GUARDIAN Offers Yet Another Transit Plan

We don’t get paid for our services, but the GUARDIAN is able to provide thinking people of Treasure Valley with transportation alternatives much more logical than those being promoted by Team Dave and the CCDC.

For the cost of the proposed downtown “Trolley Folly” we think a Bus Rapid Transit system (BRT)– similar to previous GUARDIAN proposals ignored by all levels of local government–could work in our area.

For Starters we could establish these express buses on a major route from Meridian to Boise along either Fairview, Franklin, or Overland. Grand Rapids, Michigan has a nine mile route currently in place. Take a look at how they run a BRT.

Comments & Discussion

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  1. Tom Anderson
    Mar 30, 2009, 7:04 pm

    In Praise of the Lowly Bus

    Clark Williams-Derry, Sightline Daily

    Sustainable transportation geeks give trains lots of love, but tend to overlook buses. That’s a mistake: buses are surprisingly green. This report, for example, finds that buses are pretty much the most fuel efficient way to travel between cities — better, on average, than rail, cars, or airplanes.

    Of course, you can’t just trust one report — especially one that was funded by the American Bus Association. But plenty of other people have found the exact same thing. Our research on greenhouse gas emissions per mile of travel found that inter-city buses have the lowest climate impact of any form of travel. Rhe authors of the Consumer’s Guide to Effective Environmental Choices — which is a bit out of date now, but still excellent — found the same thing. So did the Environmental Defense Fund. I could go on; but the bottom line is that people who care about sustainable transportation find that intercity buses are a pretty good deal for the climate.

    There are two key reasons why intercity buses are so fuel efficient. First, the average intercity bus in the US carries about 21 passengers at a time (calculated form tables 1-32 and 1-37 of the Bureau of Transportation Statistics National Transportation Statistics report.) Second, they get between 6 and 7 miles per gallon (figure of ~6mpg from table VM-1 of the Federal Highway Administration’s Highway Statistics Series, and 6.7 mpg from WRI’s GHG protocol.) Put those two numbers together, and you find that a bus gets well over 120 passenger-miles per gallon of fuel. Not bad — that’s nearly as good as a Prius carrying a driver and 2 passengers!
    (24 March 2009)

  2. SHUUSH, Guardian! You know pefectly well that VRT, CCDC, and City hall have shown repeatedly that they can’t handle logic or common sense! Now there is no telling what they will do in response. Why, they might even have delusional visions of a trolley that just ran 30 blocks downtown, and cost 55-60 MILLION dollars!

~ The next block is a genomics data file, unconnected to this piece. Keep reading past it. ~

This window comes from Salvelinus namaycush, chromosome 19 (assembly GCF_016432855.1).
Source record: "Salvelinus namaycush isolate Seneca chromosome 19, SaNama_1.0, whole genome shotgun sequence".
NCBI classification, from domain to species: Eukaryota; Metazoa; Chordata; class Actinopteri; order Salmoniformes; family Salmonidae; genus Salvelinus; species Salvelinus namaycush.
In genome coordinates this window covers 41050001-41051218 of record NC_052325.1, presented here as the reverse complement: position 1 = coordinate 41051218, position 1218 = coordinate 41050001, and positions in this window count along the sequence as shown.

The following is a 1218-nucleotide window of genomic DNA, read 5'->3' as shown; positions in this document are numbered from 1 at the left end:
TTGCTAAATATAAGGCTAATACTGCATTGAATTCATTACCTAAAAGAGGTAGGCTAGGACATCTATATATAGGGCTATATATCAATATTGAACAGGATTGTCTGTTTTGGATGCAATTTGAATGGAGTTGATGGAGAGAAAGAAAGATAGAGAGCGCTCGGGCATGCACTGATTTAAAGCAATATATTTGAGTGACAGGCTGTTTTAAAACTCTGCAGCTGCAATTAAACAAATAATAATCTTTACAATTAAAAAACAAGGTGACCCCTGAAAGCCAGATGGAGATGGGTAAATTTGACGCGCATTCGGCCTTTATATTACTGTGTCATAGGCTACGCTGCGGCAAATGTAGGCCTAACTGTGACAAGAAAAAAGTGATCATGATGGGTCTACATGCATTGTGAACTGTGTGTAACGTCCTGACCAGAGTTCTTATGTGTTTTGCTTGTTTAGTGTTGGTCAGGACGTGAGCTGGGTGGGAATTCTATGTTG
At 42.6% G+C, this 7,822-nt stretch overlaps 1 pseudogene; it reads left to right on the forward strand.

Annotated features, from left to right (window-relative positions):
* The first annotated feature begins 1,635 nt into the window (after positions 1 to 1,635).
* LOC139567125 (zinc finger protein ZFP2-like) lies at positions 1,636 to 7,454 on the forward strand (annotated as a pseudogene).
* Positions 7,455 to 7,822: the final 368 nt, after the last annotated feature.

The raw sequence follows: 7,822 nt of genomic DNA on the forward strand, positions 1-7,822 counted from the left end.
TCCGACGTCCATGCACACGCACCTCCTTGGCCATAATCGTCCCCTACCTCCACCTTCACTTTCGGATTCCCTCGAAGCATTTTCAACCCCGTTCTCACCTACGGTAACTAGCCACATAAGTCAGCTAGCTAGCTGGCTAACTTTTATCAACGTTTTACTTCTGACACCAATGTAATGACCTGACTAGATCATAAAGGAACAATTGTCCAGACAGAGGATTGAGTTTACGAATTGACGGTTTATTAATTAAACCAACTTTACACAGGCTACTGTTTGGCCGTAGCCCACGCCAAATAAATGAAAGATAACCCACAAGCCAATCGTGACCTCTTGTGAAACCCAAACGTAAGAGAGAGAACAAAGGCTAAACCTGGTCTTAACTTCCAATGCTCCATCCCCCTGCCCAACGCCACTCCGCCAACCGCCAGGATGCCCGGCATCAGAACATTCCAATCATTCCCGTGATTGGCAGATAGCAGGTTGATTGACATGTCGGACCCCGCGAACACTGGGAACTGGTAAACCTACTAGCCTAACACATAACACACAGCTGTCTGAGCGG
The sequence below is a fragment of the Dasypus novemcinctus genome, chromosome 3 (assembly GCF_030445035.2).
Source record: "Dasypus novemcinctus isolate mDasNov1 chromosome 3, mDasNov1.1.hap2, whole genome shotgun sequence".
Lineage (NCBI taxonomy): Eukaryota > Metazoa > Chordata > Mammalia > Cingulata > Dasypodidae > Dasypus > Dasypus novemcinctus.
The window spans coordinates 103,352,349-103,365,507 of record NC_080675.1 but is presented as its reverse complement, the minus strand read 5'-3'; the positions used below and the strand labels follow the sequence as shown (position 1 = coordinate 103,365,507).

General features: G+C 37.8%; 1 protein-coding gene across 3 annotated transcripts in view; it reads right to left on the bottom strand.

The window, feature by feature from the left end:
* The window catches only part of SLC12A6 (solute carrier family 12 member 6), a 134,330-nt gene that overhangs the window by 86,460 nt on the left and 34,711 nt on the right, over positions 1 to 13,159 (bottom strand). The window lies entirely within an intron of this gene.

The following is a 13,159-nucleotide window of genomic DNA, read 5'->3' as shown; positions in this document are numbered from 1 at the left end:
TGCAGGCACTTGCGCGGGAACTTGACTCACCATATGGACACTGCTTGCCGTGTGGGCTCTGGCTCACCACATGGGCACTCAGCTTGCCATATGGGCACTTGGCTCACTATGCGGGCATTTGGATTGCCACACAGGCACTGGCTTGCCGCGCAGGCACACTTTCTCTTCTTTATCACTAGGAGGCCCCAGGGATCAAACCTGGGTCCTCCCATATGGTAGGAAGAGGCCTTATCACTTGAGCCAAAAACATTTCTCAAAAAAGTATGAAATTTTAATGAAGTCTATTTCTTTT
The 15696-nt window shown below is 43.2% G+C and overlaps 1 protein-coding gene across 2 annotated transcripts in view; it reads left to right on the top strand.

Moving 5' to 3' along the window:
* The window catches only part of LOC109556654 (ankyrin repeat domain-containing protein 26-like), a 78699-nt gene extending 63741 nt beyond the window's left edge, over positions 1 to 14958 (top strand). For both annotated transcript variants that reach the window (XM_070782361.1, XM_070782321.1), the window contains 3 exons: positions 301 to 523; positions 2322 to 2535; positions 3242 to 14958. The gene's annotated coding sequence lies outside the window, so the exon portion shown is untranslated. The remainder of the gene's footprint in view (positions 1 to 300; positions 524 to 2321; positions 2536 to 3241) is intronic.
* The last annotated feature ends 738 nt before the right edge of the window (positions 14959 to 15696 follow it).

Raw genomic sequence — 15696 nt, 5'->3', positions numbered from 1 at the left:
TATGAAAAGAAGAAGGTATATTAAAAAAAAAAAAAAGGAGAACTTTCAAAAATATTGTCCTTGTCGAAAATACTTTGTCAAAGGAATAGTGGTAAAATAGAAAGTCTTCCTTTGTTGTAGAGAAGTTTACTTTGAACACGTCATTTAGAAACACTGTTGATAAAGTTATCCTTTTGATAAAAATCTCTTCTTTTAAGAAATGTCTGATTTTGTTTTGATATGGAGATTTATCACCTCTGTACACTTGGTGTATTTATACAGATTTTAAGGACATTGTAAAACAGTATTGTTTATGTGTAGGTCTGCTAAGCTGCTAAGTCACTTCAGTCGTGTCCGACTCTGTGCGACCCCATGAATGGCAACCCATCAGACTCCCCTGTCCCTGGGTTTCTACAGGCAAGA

3. We learned from Dagny Taggart that reason cannot triumph over unreason until the unreasonable give up. And I don’t see Team Dave folding up the tent anytime soon.

  4. Buses and trains lose money. Big buses and tourist trains lose big money. Tourist trains also get tourists…Run a line from center city to the mall and from there to Nampa and see what happens. If the thing does not stop every block, it could work.

  5. Jennifer Kalczuk
    Apr 7, 2009, 12:30 pm

    I am the external relations manager for The Rapid, the transit system in Grand Rapids MI and want to make a clarification. Our BRT project, the Silver Line, is not yet operational as you indicate. Our project has been approved by the Federal Transit Administration to enter project development. We anticipate opening in 2012.

  6. As Jennifer Kalczuk stated, the BRT has NOT been established in Grand Rapids. Nor has the millage been voted on. The vote is May 5. The BRT Project would be a huge waste of money with little no benefit to the community. There already is a transit line on this route. THe only thing BRT would do is cost money and clog up traffic. Hopefully, the voters of Grand Rapids will NOT approve this project.

    EDITOR NOTE–Here in Boise the mayor is working to build an expensive system with iron rails and his plan won’t even go to the voters. We were aiming for something less drastic and hit on the BRT plan.

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